Amazon Won’t Kill Aussie Retailers but Fast-Moving Evolution Might
Shoppers are growing so accustomed to the ease of buying online that bricks and mortar stores struggle to satisfy them anymore, Intel’s global head of retail has warned Australian traders.
Jon Stine said he visited Australia recently and thought talk that Amazon’s arrival on its shores in November would cause a “retail Armageddon” was “nonsense”.
Rather, the sector globally was entering a period of “accelerated Darwinian evolution” in which businesses could either change or perish, he told a group of Australian retail managers in New York City on Sunday, ahead of the National Retailers Federation’s annual expo.
Survival required retailers with bricks and mortar stores to recognise customers’ expectations had been dramatically altered by online shopping, where they could easily learn about products, know what was available and make payments with a single click.
“A normative expectation for shopping is no longer the store – the normative expectation for shopping is the internet,” he said.
“The normative benchmark for retailing is Amazon.”
Not having customer details saved on file, or knowing if a product is available at another store or in a different size or style were things customers did not experience online and so would not tolerate in stores.
“The younger and the more digital the shopper, the greater the expectation that the world will be like the internet, as opposed to the internet being like the world,” Mr Stine said.
With more and more products being commoditised, merchandise was becoming less important and service was becoming more so and the ability to gain customer loyalty was becoming the most crucial element to a retailers’ success, he said.
That was something that the Amazon Prime subscription service, which 59 per cent of American households have signed up to, excelled at.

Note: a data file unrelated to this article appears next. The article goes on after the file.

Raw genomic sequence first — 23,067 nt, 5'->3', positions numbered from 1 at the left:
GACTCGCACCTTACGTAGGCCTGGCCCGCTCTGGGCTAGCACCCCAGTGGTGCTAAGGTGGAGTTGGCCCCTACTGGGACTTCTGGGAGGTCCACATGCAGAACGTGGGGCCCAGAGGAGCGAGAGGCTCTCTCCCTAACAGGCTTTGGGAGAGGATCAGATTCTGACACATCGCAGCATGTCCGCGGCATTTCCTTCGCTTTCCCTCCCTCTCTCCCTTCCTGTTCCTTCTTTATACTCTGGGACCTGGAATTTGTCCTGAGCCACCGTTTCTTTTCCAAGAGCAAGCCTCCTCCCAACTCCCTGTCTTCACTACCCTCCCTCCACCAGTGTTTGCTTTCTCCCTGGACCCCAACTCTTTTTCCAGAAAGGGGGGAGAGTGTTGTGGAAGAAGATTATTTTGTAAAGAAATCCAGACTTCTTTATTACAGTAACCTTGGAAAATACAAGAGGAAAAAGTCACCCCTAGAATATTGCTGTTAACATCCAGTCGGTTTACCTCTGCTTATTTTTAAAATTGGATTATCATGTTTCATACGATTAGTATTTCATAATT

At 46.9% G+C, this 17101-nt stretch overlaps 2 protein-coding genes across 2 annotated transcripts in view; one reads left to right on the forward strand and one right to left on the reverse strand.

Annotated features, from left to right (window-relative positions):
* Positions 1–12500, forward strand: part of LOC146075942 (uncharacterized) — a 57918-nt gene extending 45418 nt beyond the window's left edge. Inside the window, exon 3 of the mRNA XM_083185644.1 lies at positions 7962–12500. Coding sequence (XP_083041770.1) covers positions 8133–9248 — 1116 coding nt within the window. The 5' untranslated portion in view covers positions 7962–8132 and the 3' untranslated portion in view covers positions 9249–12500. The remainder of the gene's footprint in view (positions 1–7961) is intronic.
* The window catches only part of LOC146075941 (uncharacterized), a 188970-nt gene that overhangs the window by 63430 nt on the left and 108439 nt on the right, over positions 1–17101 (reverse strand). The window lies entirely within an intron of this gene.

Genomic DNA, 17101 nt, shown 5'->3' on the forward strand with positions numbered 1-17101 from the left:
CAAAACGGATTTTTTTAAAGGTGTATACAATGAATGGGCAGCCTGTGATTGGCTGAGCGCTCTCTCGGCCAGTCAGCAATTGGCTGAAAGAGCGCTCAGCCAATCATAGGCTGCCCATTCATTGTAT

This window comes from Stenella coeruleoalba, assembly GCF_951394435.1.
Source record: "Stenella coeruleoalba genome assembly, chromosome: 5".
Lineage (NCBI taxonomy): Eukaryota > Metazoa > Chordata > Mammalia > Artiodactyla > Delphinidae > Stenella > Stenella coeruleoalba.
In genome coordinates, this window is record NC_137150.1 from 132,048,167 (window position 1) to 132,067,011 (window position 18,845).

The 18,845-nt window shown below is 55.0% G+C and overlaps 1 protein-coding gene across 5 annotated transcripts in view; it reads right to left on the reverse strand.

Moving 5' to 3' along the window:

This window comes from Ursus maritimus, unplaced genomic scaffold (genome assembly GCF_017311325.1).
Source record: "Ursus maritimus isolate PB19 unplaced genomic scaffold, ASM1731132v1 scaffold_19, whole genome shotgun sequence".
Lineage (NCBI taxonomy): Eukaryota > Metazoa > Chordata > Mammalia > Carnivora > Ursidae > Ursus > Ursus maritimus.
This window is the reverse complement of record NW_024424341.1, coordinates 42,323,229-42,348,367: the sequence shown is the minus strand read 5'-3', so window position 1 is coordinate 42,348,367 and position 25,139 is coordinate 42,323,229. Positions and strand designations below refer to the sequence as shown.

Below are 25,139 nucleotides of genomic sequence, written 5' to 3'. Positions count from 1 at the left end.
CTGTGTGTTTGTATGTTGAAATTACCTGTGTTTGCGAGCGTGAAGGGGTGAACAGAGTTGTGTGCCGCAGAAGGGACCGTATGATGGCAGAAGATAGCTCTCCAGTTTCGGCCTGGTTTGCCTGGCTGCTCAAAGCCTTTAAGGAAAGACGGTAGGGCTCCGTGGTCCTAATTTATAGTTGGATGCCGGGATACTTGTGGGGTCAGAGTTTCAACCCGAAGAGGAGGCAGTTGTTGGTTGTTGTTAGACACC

“Amazon Prime is the killer app – it allows easy shopping, friction free payment, payment in a click”, Mr Stine said.
“That is winning adherence at a rate far more than any merchandising innovation at any other retailer.”
Amazon has said it expects to launch Prime shipping benefits in Australia in mid-2018.
About 5.5 per cent of total Australian retail sales in November were online according to the Australian Bureau of Statistics, compared to about 10 per cent in the United States, 19 per cent in the UK and 24 per cent in China.
But Mr Stine said a better metric to assess the impact of online retail is how many customers started their journeys with a digital search, which was up around 80 per cent in advanced online trading nations such as the UK and China.
“They go to Google and Amazon first – that’s the filter, that’s the gauntlet. If you get through that filter and gauntlet, maybe they show up at your brand and then they move through the shopping journey,” he said.
“That is in front of you with Amazon in Australia.”
Holiday sales in the US jumped 5.5 per cent in 2017, while Australian retail sales jumped a shock 1.2 per cent in November, mostly attributed to the new iPhoneX and retailers offering Black Friday sales.
The reporter travelled to New York as a guest of Microsoft.